• Dakotacyr

        Wow, you cite a study by the tax foundation then don’t like the way the tax foundation does its studies. Talk about cherry picking!

        • robert108

          Doesn’t that depend upon the truth of the matter?  It’s not “cherry-picking” to identify the good information and the bad information.  Do you claim that the tax foundation is perfect?

  • borborygmi

    obviously it has destroyed the energy sector also. 

    • robert108

      Not that they haven’t tried to destroy domestic energy, but American ingenuity wins every time.

    • Rob

      The energy sector has survived because of market conditions.  Meaning despite our ridiculous extraction tax (as one example).

      The oil boom is covering up a lot of bad policy.

  • WOOF

    The Tax Foundation is a Koch/ALEC corporate front group.

    • Rob

      You libs try to attack the Koch brothers to everything.  The Tax Foundation, as an organization, has been around longer than the Kochs have been alive, so they’re hardly a “front group.”

      But whatever lets you ratlonlize closing your mind to the arguments, I guess.

  • TexasJew

    North Dakota is simply benefitting from the entrepreneurial spirit of out of state petroleum professionals

  • Kevin Flanagan

    The state’s tax policy is to extract as many assets and as much income from the private sector as possible then funnel it to all the slackers on the state payroll.

    • Reggy

      Have you ever supported your inane banter with any actual evidence or facts?  You might want to consider it.

      • Kevin Flanagan

        My tax bills are evidence enough. Numbers don’t lie, though state bureaucrats wish they would.

  • Ndexault

    This should have come out before June 12th when measure 2 was being voted on.

    • Dustin Gawrylow

      These reports come out every year, we’ve made up ground, but not enough.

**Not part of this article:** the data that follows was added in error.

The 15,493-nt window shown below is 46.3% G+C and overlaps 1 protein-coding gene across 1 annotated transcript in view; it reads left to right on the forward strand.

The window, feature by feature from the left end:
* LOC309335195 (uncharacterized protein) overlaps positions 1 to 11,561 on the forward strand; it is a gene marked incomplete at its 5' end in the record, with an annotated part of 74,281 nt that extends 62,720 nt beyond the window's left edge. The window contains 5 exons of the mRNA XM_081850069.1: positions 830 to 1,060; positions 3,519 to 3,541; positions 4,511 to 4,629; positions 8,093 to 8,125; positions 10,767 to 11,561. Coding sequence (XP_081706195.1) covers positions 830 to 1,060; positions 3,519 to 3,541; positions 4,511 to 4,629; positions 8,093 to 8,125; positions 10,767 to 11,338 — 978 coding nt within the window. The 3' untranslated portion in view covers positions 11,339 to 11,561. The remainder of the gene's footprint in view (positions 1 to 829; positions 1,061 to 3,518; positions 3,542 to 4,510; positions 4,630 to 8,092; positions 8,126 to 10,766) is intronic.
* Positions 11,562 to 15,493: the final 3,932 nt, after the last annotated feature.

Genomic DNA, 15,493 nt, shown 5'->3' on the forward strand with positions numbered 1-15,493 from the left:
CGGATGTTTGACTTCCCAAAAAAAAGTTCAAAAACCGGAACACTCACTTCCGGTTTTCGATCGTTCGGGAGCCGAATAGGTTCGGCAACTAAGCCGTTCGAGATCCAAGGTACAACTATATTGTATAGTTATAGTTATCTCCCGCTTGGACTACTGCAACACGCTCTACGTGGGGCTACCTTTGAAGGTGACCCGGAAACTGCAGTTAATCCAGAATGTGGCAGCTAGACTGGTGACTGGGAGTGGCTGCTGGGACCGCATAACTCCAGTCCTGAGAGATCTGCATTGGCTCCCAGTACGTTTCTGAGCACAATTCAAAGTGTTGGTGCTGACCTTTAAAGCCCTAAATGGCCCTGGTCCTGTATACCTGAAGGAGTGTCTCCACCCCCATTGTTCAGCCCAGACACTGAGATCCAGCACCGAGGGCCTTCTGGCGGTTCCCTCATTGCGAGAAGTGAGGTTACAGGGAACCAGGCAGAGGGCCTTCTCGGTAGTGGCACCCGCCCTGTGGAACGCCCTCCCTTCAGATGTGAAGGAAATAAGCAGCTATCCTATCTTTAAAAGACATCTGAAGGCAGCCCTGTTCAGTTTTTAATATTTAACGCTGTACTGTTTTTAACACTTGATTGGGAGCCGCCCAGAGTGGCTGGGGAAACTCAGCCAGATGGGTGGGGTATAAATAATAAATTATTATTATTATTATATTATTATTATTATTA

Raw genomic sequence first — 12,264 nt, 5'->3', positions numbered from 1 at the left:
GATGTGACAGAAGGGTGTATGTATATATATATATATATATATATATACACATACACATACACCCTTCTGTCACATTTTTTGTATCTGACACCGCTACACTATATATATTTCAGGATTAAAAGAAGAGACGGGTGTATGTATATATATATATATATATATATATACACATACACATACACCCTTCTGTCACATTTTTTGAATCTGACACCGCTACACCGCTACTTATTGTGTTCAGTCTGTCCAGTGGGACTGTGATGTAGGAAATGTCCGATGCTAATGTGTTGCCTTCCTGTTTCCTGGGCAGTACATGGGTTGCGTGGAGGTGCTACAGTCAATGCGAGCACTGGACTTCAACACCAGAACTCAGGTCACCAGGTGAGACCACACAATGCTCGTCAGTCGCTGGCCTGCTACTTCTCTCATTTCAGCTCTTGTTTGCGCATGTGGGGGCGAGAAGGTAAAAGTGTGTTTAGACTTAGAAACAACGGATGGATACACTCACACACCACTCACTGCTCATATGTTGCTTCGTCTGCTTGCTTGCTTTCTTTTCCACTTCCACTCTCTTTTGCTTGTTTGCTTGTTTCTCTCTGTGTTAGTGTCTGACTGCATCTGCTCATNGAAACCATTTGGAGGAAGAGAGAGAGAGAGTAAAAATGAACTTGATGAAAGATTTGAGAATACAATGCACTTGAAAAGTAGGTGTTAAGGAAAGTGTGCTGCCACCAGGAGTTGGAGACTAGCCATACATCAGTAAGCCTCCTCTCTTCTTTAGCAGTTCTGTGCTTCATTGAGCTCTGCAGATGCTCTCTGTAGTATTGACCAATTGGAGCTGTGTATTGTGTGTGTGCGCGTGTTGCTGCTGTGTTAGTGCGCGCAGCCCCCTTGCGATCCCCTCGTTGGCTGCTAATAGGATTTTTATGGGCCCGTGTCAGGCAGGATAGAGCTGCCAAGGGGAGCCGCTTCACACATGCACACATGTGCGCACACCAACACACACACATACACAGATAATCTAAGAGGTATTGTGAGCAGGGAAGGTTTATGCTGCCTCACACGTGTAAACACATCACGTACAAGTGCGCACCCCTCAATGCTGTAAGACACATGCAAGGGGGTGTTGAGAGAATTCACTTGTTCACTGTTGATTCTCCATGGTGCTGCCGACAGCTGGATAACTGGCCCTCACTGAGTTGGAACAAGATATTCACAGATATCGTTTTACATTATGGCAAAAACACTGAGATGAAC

• Paul Overby

    Wyoming and SD must get their money from someplace else than these four taxes. Looking at only these four categories to rank “business friendly” environment is stupid.  Otherwise Wyoming would be the Cayman Islands of the US.

    • Jimmypop

      BINGO. these tidbit reports are too silly to even care about. all you need to do is what you and the rest of us did…. say gosh i swear SD has a government. as do their cities. how do the pay for it if its’ not in these couple items?’

      granted, we could and SHOULD have ZERO personal income tax. further, our sales tax needs to be reduced as well (maybe to zero on clothes). but to say ND is too burdensome is craziness.

      • Gern Blanston

        O.K. – so where IS SD and MT getting their money if it isn’t in these categories? Just becasue they have lower tax rates doesn’t mean they have no income from taxation. Maybe it just that they are able to get sufficient funding from these sources. Maybe they do a better job managing their finances.

        The real question is: How can such a presumably ‘red’ state like ND be in the middle of the pack in tax environment? ESPECIALLY with the new-found revenues coming from oil? Everyone want to cite our fear of an oil bust as a reason to NOT lower taxes – yet we have a rainy-day fund in place – I thought THAT was to protect against a bust?

        INCREASED state spending should be delegated to western ND infrastructure and a small amout to account for relative growth of the population. Nothing else.